PRACTICE & PERFORMANCE: When Steam Met its Waterloo


Fifty years ago, July 1967 marked the end of steam on BR’s Southern Region. Keith Farr recalls some of the outstanding performances on the former LSW main line out of London Waterloo.

WATERLOO station in the 1950s was different from other London termini. Substantially rebuilt by 1921, it was more spacious and, thanks to third-rail electrification, cleaner and more tranquil. But there was still some steam: as you emerged from the Underground, soft music from the loudspeakers would blend with the singing of Drummond safety valves from ‘M7s’ at the buffer stops, while the refined tones of the station announcer would create visions of Budleigh Salterton, Ilfracombe and far-flung Padstow.

Minus its Royal Mail nameplates, ‘Merchant Navy’ No. 35003 steams through Vauxhall station on February 14, 1967, with a London Waterloo to Bournemouth express. G F BLOXHAM/COLOUR RAIL

Inevitably, Bulleid Pacifics monopolise most accounts of the last days of Southern steam. But in the 1950s they were not the only actors in the Southern theatre: ‘Lord Nelsons’ and ‘King Arthurs’ backed them up; and, on summer Saturdays, holiday ‘extras’ had to make do with ‘S15’ and ‘H15’ 4-6-0s, while Drummond ‘D15’ 4-4-0s would be entrusted with Lymington boat trains.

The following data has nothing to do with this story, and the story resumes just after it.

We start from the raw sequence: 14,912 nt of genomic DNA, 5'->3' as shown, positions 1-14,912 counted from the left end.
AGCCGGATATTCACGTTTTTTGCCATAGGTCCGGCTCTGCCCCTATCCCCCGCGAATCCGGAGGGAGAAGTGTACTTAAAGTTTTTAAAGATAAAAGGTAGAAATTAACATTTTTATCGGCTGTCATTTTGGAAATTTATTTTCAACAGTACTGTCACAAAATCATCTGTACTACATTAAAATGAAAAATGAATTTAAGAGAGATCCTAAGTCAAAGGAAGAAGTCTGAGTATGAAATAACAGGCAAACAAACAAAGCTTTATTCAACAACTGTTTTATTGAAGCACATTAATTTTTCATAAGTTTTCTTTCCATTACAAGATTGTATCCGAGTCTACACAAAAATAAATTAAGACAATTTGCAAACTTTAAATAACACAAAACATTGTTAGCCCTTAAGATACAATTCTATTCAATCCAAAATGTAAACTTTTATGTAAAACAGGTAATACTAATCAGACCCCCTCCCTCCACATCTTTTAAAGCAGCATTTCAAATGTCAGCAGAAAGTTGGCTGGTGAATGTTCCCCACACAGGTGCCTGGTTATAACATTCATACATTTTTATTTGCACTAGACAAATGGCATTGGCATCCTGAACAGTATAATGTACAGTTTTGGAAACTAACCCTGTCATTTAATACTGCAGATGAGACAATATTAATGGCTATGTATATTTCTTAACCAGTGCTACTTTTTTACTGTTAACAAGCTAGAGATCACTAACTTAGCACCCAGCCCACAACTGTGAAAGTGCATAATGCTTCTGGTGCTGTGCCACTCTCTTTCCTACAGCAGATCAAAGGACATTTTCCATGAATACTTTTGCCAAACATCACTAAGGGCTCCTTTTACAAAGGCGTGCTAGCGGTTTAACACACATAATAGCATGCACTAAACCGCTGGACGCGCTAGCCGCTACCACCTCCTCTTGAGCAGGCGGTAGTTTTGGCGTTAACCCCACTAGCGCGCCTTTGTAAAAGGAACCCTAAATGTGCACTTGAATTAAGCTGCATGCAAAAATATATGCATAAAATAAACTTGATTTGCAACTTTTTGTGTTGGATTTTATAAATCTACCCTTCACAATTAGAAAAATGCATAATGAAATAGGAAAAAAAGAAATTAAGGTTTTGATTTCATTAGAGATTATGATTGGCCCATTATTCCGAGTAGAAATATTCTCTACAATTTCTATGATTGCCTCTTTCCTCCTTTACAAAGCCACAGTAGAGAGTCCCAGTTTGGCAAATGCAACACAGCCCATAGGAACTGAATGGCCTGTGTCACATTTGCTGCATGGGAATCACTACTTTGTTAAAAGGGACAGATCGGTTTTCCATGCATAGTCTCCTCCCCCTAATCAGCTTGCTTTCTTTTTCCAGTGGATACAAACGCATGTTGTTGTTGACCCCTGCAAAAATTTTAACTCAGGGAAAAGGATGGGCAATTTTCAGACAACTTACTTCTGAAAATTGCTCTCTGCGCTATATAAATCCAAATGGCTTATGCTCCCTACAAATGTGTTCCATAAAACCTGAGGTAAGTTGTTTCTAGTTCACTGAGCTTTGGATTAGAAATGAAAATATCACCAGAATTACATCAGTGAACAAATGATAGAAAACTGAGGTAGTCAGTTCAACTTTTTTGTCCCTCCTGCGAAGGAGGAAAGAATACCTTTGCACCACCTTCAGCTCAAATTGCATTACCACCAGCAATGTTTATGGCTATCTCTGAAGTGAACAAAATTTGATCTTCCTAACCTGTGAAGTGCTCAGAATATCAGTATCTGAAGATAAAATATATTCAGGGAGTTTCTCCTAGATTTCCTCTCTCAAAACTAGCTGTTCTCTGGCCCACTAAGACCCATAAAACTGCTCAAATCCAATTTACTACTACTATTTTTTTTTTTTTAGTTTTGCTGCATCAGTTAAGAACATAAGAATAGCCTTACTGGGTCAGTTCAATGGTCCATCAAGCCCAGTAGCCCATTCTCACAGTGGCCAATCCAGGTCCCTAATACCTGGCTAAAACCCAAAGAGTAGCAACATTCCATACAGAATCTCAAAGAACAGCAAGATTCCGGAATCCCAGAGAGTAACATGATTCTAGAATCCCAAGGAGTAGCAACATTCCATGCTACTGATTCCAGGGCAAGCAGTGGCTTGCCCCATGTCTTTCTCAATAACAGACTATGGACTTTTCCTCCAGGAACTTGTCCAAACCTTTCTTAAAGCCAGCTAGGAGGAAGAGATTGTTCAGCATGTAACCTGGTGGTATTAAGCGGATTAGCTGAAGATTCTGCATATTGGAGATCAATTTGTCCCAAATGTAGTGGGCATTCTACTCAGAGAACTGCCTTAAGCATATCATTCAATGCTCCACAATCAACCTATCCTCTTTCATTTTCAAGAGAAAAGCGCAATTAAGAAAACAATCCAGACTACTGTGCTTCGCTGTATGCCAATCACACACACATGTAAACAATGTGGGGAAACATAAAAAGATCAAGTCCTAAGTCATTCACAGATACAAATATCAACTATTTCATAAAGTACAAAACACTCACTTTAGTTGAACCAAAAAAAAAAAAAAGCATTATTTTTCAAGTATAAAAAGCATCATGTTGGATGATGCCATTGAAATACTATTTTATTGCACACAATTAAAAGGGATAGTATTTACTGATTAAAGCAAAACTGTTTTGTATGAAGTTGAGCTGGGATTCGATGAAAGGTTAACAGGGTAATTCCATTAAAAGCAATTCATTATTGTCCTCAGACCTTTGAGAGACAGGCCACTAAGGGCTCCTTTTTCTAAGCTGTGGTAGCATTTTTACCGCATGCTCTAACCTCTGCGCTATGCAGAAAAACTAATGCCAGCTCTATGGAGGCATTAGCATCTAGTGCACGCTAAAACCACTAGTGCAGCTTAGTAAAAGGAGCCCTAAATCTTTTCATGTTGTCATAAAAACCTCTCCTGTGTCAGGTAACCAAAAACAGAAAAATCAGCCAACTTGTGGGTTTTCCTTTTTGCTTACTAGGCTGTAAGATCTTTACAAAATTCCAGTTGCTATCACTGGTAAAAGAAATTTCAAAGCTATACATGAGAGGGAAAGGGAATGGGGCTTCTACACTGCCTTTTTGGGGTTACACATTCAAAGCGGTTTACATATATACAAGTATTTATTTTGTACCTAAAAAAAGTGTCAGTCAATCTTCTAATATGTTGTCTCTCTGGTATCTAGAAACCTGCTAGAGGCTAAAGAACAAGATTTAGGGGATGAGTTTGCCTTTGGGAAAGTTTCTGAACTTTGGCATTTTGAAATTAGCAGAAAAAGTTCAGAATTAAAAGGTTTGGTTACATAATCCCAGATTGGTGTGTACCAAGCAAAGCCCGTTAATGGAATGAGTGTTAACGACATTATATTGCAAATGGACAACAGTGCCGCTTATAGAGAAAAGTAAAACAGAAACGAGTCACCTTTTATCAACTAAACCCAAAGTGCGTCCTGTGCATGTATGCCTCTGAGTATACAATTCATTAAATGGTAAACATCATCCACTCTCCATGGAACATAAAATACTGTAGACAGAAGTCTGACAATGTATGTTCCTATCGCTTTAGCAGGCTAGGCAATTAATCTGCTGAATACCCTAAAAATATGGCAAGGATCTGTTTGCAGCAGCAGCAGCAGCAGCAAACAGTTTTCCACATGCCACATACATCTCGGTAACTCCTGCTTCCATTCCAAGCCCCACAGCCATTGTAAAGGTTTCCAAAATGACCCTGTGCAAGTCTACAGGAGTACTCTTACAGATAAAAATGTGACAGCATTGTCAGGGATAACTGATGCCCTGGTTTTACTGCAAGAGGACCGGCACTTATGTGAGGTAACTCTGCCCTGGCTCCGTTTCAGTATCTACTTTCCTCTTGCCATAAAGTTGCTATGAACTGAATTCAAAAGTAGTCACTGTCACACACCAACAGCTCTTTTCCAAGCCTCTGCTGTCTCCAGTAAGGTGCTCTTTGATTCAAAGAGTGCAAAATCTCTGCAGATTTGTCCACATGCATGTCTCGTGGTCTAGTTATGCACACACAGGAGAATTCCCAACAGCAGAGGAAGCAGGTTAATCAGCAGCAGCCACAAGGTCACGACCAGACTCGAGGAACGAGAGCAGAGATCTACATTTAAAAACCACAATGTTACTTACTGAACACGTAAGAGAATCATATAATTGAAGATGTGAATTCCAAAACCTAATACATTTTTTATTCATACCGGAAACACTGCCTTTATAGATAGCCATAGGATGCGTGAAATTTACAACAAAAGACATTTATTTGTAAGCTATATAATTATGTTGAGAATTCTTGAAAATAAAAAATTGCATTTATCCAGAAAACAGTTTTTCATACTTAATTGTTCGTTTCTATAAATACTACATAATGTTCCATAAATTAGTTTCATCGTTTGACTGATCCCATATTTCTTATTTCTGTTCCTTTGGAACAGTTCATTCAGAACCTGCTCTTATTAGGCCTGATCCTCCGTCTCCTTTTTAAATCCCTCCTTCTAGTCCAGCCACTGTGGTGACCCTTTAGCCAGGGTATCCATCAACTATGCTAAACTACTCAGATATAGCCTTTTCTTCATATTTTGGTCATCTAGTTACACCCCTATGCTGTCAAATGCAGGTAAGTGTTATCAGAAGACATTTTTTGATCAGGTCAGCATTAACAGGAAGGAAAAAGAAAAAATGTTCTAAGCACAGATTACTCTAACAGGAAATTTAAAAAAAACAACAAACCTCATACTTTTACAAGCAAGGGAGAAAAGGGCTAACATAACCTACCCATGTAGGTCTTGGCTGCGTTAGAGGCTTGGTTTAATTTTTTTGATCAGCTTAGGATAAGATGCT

Strangers occasionally entered the Southern camp, and not just in the 1948 Locomotive Exchanges when ‘A4s’, a ‘Duchess’ and a rebuilt ‘Royal Scot’ ‘strutted their stuff’ between Waterloo and Exeter. On April 24, 1953, the driving axle of ‘Merchant Navy’ Pacific No. 35020 Bibby Line fractured at Crewkerne, and all 30 ‘MNs’ were withdrawn for inspection and, if necessary, repair; during their absence, ‘Britannias’ from the Western Region were drafted to the Southern’s Exeter road and ‘V2s’ from the Eastern worked to Bournemouth, while ‘B1’ and Class 5 4-6-0s, both LMS and BR, deputised for ‘West Country’ Pacifics covering ’Merchant Navy’ duties. How did the ‘foreigners’ perform?

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Logs are scarce but F H Worsfold recorded an acceptable ‘V2’ performance on the Down ‘Bournemouth Belle’ which appeared in The Railway Magazine for August, 1953, and is reproduced in Table 1. With 12 Pullmans grossing 510 tons, No. 60893 passed Woking on time in just under half-an-hour from Waterloo.

The minimum speed on the climb to milepost 31, averaging about 1-in-300, is shown as 53mph, although the point-to-point times suggest something slightly lower. Progress was then interrupted by a permanent way slack (PW) at Fleet from which the recovery was mediocre, although, with no troughs on the Southern, the crew may have been trying to conserve water.

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